Going Solar

    Solar energy has gained tremendous popularity during the past few years and there has been a strong focus on renewable energy sources worldwide. The sun is not only renewable, but also a constant. It is a gift that has been bestowed upon us and can be a solution to many of the problems associated with the way we generate energy.

    Non-renewable resources speak for themselves. They are not sustainable and have a negative impact on environment. The costs associated with electricity have become a problem and in the end we are investing in resources that will fail to provide for us in the long run. Fossil fuels cannot be replenished in a short period of time. Although they are abundant and affordable, they do contribute to global warming, photochemical pollution and acid rain. Considering the effect that these resources have, why do we continue to use them? What if there was a better alternative? The good news is that there is, if we would only look up.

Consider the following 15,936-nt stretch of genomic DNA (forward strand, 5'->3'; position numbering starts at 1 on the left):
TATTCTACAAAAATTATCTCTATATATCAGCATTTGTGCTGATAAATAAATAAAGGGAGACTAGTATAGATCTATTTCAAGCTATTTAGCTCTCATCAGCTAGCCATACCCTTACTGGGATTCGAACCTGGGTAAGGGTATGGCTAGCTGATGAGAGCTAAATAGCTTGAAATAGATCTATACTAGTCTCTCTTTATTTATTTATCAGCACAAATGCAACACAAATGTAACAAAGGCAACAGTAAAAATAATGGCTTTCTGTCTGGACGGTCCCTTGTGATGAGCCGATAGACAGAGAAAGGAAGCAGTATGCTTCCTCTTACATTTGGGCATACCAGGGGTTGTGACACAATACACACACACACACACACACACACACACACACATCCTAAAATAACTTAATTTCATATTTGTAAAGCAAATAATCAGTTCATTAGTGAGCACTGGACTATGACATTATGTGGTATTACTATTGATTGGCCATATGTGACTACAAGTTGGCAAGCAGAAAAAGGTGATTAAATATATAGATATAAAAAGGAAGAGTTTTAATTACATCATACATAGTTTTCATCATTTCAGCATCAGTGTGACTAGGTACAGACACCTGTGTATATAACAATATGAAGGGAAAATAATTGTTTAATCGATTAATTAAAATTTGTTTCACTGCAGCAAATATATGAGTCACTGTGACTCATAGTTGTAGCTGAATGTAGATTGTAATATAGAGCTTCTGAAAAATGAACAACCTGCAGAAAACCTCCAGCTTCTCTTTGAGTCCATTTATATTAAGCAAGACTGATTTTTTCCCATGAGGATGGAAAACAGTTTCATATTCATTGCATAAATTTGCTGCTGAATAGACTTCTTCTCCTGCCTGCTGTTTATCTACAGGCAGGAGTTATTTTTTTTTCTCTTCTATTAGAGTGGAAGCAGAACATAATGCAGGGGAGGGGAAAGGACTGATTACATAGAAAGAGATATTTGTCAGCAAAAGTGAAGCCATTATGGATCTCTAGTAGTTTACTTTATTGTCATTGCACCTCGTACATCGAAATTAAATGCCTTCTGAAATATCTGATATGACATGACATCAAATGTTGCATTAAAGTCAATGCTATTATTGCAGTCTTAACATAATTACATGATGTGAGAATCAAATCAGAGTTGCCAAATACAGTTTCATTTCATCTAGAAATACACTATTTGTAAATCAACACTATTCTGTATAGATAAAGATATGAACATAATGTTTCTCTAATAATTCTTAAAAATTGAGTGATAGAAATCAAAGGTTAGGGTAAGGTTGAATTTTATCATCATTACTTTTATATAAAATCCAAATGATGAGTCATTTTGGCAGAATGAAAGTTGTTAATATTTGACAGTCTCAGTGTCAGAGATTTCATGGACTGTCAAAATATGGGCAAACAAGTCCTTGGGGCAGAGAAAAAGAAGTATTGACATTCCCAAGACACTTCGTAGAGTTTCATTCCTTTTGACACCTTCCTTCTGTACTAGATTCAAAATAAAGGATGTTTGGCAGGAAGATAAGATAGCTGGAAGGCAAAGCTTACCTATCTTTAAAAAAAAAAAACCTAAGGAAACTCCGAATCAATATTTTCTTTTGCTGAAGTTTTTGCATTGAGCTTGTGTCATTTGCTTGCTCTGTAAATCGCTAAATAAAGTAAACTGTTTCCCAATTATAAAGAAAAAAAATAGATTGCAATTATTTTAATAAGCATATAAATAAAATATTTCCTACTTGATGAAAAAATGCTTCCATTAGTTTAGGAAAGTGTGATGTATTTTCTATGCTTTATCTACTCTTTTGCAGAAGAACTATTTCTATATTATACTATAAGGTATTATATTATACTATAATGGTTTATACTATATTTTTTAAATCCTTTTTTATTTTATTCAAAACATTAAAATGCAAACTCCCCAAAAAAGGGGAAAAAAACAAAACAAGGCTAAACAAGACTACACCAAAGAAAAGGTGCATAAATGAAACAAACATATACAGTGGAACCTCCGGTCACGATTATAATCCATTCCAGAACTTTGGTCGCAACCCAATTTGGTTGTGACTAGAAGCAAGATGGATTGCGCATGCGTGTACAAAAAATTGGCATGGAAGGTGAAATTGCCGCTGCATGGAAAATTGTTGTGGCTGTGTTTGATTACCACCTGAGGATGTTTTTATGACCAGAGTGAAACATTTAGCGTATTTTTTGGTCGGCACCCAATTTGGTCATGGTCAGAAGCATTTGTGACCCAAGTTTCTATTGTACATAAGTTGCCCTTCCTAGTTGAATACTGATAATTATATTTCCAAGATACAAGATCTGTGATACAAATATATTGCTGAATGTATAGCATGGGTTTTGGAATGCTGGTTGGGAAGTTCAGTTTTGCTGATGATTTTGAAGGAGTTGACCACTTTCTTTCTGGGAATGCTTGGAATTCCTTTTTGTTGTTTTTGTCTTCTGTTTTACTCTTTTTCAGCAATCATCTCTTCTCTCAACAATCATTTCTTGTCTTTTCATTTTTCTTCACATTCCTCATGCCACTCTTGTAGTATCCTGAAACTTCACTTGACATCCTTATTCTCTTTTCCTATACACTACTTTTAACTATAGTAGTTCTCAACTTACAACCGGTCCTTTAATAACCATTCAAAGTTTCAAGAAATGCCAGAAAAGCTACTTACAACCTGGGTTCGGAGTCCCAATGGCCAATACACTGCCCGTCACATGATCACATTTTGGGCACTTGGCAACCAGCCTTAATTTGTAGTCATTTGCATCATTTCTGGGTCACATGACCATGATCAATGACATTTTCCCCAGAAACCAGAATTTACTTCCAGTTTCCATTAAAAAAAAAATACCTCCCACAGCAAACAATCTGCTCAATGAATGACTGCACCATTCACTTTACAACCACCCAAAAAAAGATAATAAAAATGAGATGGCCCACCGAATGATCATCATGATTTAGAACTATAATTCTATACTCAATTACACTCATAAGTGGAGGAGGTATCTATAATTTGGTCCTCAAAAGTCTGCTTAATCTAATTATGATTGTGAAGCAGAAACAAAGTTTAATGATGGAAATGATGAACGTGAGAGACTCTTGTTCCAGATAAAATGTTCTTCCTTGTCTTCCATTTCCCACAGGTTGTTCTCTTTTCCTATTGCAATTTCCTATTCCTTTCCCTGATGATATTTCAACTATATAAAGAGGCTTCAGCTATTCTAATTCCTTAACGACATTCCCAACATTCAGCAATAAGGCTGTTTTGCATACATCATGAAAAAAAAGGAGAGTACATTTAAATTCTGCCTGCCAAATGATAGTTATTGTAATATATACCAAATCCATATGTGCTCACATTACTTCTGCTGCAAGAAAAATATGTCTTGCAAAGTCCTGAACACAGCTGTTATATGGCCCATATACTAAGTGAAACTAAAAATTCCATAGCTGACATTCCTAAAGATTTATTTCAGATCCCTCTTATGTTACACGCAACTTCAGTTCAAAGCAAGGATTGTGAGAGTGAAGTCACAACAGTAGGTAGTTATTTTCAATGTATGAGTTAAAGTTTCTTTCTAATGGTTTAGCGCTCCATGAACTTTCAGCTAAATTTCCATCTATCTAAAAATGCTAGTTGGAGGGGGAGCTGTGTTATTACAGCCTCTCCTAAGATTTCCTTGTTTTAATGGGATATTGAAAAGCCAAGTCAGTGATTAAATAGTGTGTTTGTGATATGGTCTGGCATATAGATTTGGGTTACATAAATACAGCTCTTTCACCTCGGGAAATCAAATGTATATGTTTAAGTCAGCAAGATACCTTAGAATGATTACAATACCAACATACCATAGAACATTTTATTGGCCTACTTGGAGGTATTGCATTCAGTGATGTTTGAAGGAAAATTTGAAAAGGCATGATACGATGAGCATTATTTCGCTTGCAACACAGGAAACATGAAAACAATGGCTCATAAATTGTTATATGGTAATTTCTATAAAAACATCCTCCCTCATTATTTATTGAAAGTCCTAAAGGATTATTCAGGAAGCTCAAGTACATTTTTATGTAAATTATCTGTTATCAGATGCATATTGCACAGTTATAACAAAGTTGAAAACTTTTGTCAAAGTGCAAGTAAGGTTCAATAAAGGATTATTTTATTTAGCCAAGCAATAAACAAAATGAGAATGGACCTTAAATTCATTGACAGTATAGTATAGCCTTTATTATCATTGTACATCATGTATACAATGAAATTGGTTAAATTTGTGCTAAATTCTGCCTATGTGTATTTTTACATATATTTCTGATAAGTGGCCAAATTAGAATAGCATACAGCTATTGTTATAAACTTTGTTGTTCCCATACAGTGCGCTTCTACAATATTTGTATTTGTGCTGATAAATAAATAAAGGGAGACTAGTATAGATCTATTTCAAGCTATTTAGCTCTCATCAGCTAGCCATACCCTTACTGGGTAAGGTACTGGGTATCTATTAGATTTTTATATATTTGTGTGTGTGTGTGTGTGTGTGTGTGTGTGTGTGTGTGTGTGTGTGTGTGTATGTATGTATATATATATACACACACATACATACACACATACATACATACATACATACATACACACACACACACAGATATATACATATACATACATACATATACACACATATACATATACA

Solar energy is clean, low maintenance and does not affect the environment in any negative way. It is better than hydroelectric and wind power, because it is constantly and freely available. The sun will always shine, never being unpredictable. It is our constant in the sky. Solar power even works on cloudy and rainy days, having stored excess energy in the batteries of photovoltaic (PV) systems and it will save you money.


    Misconception has damaged the South African solar power industry. The solar project that was linked to the Reconstruction and Development Program (RDP) housing gave a bad name to solar water heating specifically. This government failure caused the industry to take a big knock. A large percentage of the solar water heaters that were installed during this project were only installed, but does not work. The project abruptly ended in 2012 and the installation target was never reached.